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For the electorate see Raglan (NZ electorate)
Location of Raglan in New Zealand

Raglan is a small beachside town located 48 km west of Hamilton, New Zealand on State Highway 23.

According to the 2006 New Zealand Census the population of Raglan was 2,637. [1]



The Raglan area has been inhabited for at least 800 years and was originally known by Maori as Whangaroa “the long pursuit”. To avoid confusion with another place of the same name, Whaingaroa was later adopted to avoid confusion. The current name of Raglan was adopted in 1858 in honour of Fitzroy Somerset, 1st Lord Raglan, who was the commander of British forces in the Crimean War at the time.

The first Europeans to settle in the area were the Rev James and Mary Wallis who were Wesleyan Missionaries that local Maori embraced and welcomed in 1835[2]. European settlement including large scale conversion of land to pasture commenced in earnest almost 20 years after the mission in the mid 1850’s after a large sale of land by Chief Wiremu Neera Te Awaitaia.

The local Raglan economy was supported initially by flax and timber exports, these were followed by farming and dairy which are still the mainstays of the area. Tourism and the arts are also significant contributors to the current economy.


Raglan is associated with Whaingaroa Harbour (also known as Raglan Harbour) on the west coast of the Waikato region in New Zealand's North Island. The harbour runs 12 km inland from the entrance, for the most part is less than 2 km wide, and is the northernmost of three large inlets in the Waikato coast.

Southwest of the township stands the extinct volcano of Mt Karioi. According to Māori legend the Karioi was a jilted Māori Princess who, upon discovering that love was lost, lay down and rests until this day.

The area is also home to the popular tourist destination, Bridal Veil Falls, which is located 20 kilometres southeast of the township.

Surf Breaks

Raglan is best known for its surf. Eight kilometres from the Raglan township is a series of surf breaks including Indicators, Whale Bay, and Manu Bay. Manu Bay was featured in the 1966 movie The Endless Summer.

Indicators is a left hand point break that breaks for up to 600m, from 2 to 10 feet+ (Hawaiian scale). It is a long-walled, fast wave with occasional barrels, particularly on the low tide. It picks up a lot of swell and is very consistent. On big days the wave can link up with the next break called Whale Bay.

Whale Bay is a left hand point break that breaks up to 200m in length, from about 2 to 8 feet+. It has two sections, an inside hollow section up to about 4 feet that breaks very close to the rocks, and an outside, slower section from 4 feet up. It has been rumoured by locals to link up with the next break further down-Manu Point-but only on very large swells, making a potential ride of up to 2 km from the top of Indicators, which locals say has only been achieved once.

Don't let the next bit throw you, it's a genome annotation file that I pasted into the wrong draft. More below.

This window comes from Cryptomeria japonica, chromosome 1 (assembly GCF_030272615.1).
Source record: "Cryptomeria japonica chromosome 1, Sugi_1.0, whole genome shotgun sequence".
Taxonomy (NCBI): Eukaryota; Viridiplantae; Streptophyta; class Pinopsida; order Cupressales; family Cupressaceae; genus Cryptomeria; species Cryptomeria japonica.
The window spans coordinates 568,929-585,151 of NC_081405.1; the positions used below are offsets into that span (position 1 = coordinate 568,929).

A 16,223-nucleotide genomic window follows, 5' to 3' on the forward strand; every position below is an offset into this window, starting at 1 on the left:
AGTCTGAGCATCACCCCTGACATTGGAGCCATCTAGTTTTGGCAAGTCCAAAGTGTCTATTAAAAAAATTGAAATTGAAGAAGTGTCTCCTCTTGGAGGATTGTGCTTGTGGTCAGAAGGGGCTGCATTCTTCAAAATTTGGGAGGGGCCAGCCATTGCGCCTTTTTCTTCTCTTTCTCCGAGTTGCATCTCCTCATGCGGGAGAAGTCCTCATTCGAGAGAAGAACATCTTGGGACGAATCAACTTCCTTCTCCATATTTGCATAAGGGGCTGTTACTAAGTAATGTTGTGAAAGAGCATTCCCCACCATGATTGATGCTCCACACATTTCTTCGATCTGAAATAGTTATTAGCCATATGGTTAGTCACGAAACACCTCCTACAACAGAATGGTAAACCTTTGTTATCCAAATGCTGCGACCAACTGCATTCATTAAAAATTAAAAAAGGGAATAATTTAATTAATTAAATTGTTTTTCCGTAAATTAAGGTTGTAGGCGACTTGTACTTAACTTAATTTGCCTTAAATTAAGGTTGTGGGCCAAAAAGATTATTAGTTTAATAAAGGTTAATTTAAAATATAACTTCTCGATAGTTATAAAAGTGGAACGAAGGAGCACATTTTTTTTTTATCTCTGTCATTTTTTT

Manu Point is a left hand point break which works from 2 to 10 feet+, breaking over 300m. It has alternate hollow and wall sections, occasional barrels, and is usually about 2/3 the size of Indicators.

Vortex Bay is a soft peak east of the boat ramp that sometimes breaks on low tide when the swell is too large for the main three points.

There is also a beach break further down from Manu Point. Ruapuke is another beach break well to the west around the point.

Raglan has hosted a world championship surfing event at Ruapuke beach and is home to a learn-to-surf school.


Visual artists hold the annual Raglan Festival of Art in the Raglan Town Hall and the Raglan Old School Art Centre. Fabric artists show their creations in the biennial ArtoWear competition. For Matariki there are displays of Māori art. Local art is on display in the Show Off Gallery, Kanuka Design, local cafes and the Raglan Old School Arts Centre. The Arts Centre is in a 19th century heritage building, the former Raglan School.


There's a live music scene in Raglan, supported by the International Soundsplash Eco Reggae Festival which ran yearly in summer on the Wainui Reserve, between 2001 and 2008, attracting some of the biggest names in roots, reggae and dub, as well as local acts[3].

The Musicians' Club have open-mic nights at the Town Hall supper room on the last Thursday of each month. There is also an open-mic happy hour once a month at the Old School Arts Centre.

The New Zealand reggae band Cornerstone Roots was formed in Raglan.

The Australian a cappella folk singer/songwriter Samantha Star has also made Raglan her home.


External links

Coordinates: 37°48′S 174°53′E / 37.8°S 174.883°E / -37.8; 174.883



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